Toni Morrison

About Toni Morrison- Something I found very interesting when reading about the legendary author was that she actually was born into that name Chloe Ardelia Wofford and got the nickname “Toni” from college. Ofcourse, she later on remarried to change her last name to “Morrison”. She was born in 1931 in Ohio and was the second born child out of four children. Her father was a welder and her mother was a domestic worker, both having hobbies in the music industry. Morrison attended Howard University in 1949, and graduated in 1953 with a bachelor’s degree in English. She later on went to study in Cornell University for only two years to get her masters degree. When Morrison moved to New York, she began to work on a story that she started in Howard university, about a young black girl desperate to have blue eyes, which coincidentally is the book I chose to read. The book called “The Bluest Eye”, was published in 1970 her style was said to be distinctive and musical making her books seem like long poems or musical compositions with a haunting lyrical language.  

“The Bluest Eye”- The protagonist in this book is named Claudia Macteer; she’s also the main narrator of the book, speaking in her adult perspective and switching to her more innocent naive self throughout the novel. She portrays a rebellious figure who tries her best to do everything she can to go against societal beauty standards at the time. While Claudia goes against conforming, her older sister Frieda actively tries to blend in and embrace the beauty standards. Pecola Breedlove is a girl who’s poor and is essentially being bullied from everyone in her life for being “ugly”. Her goal in life starts to be society’s standard of being physically beautiful, which ended up destroying her instead. Cholly Breedlove, who is Pecola’s father, was raised in a terrible way thus he has no morals and ended up raping Pecola, which evidently effected the way she saw the world. Pauline Breedlive is Pecola’s mother who in the book sometimes contradicts the perception that there is no “ideal beauty”. Miss Marie challenges some of the characters’ conceptions of beauty and feminine decorum. Since I already discussed the main characters and how they influenced the plot, I decided to just summarize the main point the book accurately portrays. The Bluest Eye in essence discusses the controversial idea of societal standards being accurate or not, specifically if beauty standards should exist in this world. The characters all have different lives, them being very diverse and full of substance, but as a whole they all seem to have struggles or an extreme view on either side of the argument, which in turn lets the readers decipher their opinion for their own which is something I personally really enjoyed.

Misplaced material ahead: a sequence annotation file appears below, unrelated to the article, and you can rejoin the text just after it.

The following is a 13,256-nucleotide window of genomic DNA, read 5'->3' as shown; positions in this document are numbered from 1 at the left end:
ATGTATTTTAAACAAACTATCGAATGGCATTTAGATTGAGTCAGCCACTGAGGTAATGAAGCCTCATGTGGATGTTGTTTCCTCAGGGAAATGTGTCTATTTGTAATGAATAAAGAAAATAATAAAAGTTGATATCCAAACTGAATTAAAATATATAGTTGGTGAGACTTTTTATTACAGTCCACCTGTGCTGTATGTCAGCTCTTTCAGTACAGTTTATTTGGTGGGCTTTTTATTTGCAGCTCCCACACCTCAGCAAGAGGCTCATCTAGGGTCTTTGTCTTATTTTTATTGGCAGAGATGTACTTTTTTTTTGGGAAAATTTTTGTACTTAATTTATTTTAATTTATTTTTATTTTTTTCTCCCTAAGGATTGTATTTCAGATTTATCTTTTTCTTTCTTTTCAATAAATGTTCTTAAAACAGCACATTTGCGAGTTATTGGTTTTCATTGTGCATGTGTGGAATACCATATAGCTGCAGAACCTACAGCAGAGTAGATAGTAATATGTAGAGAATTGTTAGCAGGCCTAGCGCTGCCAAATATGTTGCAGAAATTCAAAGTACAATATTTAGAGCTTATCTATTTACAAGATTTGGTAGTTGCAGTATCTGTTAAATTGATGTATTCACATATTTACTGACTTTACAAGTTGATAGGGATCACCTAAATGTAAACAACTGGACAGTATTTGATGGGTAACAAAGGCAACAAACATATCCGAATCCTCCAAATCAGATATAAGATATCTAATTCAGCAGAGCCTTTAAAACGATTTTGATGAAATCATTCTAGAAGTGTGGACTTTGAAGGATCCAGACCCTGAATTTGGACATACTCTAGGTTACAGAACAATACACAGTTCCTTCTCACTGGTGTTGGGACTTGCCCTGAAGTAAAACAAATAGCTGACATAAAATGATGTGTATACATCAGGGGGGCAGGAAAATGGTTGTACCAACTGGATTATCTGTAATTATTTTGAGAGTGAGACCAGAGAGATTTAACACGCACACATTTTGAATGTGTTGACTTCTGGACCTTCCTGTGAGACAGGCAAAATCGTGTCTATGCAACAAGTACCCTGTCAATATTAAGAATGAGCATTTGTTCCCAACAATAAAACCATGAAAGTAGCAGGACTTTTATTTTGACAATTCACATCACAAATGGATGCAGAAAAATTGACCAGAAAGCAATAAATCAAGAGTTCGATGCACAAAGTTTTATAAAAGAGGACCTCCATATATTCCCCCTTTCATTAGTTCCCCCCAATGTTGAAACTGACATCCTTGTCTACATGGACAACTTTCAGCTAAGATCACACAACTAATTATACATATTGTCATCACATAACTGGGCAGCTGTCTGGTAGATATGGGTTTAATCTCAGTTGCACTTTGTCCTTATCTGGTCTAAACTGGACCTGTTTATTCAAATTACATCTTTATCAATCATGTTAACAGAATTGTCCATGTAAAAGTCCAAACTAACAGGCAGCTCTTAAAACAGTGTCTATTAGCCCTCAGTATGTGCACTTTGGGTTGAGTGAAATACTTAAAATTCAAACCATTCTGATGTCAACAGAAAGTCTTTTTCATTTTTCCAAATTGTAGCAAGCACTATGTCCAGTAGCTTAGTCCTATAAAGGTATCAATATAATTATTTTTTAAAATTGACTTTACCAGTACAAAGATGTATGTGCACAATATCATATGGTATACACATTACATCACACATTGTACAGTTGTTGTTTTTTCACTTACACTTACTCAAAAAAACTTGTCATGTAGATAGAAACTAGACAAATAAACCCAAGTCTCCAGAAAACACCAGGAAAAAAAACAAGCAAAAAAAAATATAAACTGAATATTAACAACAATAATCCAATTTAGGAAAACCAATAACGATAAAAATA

Comparison to “Playing In The Dark”- The one general comparison I came up with when comparing both of Morrisons work is the idea of perception and although many people can have similar lives and live in the same society, everyone’s perceptions can alter the way their own situations and decisions come to light. 

Discussion Questions- 

  1. Do you think conforming is a necessity in the world we live in today? Or can it be avoided? Do you think individualism is valued more than conforming?
  2. Do you think perception alters someone’s way of life? How so? Does it affect other people around them and in what sense?
  3. Does a beauty ideal exist? Are there both positives and negatives to having said ideal?

1 Reply to “Toni Morrison”

  1. I really like how you highlighted Claudia and Frieda more than I did. I didn’t even realize the symbolism that they held in the book. I focused more on Pecola and her experiences.

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